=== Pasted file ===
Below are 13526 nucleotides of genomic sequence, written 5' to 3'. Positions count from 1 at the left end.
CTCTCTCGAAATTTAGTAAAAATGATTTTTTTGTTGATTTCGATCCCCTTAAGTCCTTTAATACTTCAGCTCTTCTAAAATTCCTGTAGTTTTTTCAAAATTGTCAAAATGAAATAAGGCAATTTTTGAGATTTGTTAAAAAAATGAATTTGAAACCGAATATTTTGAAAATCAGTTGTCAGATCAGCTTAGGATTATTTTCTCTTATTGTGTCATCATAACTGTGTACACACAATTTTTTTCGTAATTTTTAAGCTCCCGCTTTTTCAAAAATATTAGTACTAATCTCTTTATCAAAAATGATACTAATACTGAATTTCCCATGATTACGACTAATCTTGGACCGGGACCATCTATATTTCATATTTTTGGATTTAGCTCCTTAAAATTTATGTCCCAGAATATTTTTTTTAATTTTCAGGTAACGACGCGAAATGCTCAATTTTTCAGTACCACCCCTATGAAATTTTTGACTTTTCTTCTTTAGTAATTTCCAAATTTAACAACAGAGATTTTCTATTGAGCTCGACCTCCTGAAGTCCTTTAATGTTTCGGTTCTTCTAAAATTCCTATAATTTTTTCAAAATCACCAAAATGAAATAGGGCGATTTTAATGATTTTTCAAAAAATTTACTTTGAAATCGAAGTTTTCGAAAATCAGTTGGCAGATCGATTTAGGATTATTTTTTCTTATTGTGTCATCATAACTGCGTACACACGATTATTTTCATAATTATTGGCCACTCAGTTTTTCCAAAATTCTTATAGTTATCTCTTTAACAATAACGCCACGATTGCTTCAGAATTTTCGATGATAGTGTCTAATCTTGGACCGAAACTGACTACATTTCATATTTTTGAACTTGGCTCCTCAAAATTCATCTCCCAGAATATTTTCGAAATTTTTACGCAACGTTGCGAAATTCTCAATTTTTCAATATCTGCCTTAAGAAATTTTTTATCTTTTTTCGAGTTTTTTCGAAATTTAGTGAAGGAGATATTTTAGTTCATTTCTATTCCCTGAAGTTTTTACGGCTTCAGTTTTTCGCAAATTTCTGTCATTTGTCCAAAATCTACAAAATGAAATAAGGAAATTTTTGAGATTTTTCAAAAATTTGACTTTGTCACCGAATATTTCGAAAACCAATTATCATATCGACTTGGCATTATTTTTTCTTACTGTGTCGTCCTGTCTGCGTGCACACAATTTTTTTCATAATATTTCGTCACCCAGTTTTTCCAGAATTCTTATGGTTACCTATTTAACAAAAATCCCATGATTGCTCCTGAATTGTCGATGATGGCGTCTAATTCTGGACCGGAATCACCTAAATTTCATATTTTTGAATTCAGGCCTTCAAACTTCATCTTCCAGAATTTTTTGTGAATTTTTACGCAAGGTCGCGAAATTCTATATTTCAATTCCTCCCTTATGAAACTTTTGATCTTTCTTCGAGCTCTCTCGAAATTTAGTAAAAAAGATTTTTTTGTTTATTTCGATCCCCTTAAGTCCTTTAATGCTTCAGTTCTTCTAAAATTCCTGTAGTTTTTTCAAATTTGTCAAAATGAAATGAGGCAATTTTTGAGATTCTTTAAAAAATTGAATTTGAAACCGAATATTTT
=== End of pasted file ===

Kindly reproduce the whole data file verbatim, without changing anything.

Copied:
Below are 13526 nucleotides of genomic sequence, written 5' to 3'. Positions count from 1 at the left end.
CTCTCTCGAAATTTAGTAAAAATGATTTTTTTGTTGATTTCGATCCCCTTAAGTCCTTTAATACTTCAGCTCTTCTAAAATTCCTGTAGTTTTTTCAAAATTGTCAAAATGAAATAAGGCAATTTTTGAGATTTGTTAAAAAAATGAATTTGAAACCGAATATTTTGAAAATCAGTTGTCAGATCAGCTTAGGATTATTTTCTCTTATTGTGTCATCATAACTGTGTACACACAATTTTTTTCGTAATTTTTAAGCTCCCGCTTTTTCAAAAATATTAGTACTAATCTCTTTATCAAAAATGATACTAATACTGAATTTCCCATGATTACGACTAATCTTGGACCGGGACCATCTATATTTCATATTTTTGGATTTAGCTCCTTAAAATTTATGTCCCAGAATATTTTTTTTAATTTTCAGGTAACGACGCGAAATGCTCAATTTTTCAGTACCACCCCTATGAAATTTTTGACTTTTCTTCTTTAGTAATTTCCAAATTTAACAACAGAGATTTTCTATTGAGCTCGACCTCCTGAAGTCCTTTAATGTTTCGGTTCTTCTAAAATTCCTATAATTTTTTCAAAATCACCAAAATGAAATAGGGCGATTTTAATGATTTTTCAAAAAATTTACTTTGAAATCGAAGTTTTCGAAAATCAGTTGGCAGATCGATTTAGGATTATTTTTTCTTATTGTGTCATCATAACTGCGTACACACGATTATTTTCATAATTATTGGCCACTCAGTTTTTCCAAAATTCTTATAGTTATCTCTTTAACAATAACGCCACGATTGCTTCAGAATTTTCGATGATAGTGTCTAATCTTGGACCGAAACTGACTACATTTCATATTTTTGAACTTGGCTCCTCAAAATTCATCTCCCAGAATATTTTCGAAATTTTTACGCAACGTTGCGAAATTCTCAATTTTTCAATATCTGCCTTAAGAAATTTTTTATCTTTTTTCGAGTTTTTTCGAAATTTAGTGAAGGAGATATTTTAGTTCATTTCTATTCCCTGAAGTTTTTACGGCTTCAGTTTTTCGCAAATTTCTGTCATTTGTCCAAAATCTACAAAATGAAATAAGGAAATTTTTGAGATTTTTCAAAAATTTGACTTTGTCACCGAATATTTCGAAAACCAATTATCATATCGACTTGGCATTATTTTTTCTTACTGTGTCGTCCTGTCTGCGTGCACACAATTTTTTTCATAATATTTCGTCACCCAGTTTTTCCAGAATTCTTATGGTTACCTATTTAACAAAAATCCCATGATTGCTCCTGAATTGTCGATGATGGCGTCTAATTCTGGACCGGAATCACCTAAATTTCATATTTTTGAATTCAGGCCTTCAAACTTCATCTTCCAGAATTTTTTGTGAATTTTTACGCAAGGTCGCGAAATTCTATATTTCAATTCCTCCCTTATGAAACTTTTGATCTTTCTTCGAGCTCTCTCGAAATTTAGTAAAAAAGATTTTTTTGTTTATTTCGATCCCCTTAAGTCCTTTAATGCTTCAGTTCTTCTAAAATTCCTGTAGTTTTTTCAAATTTGTCAAAATGAAATGAGGCAATTTTTGAGATTCTTTAAAAAATTGAATTTGAAACCGAATATTTT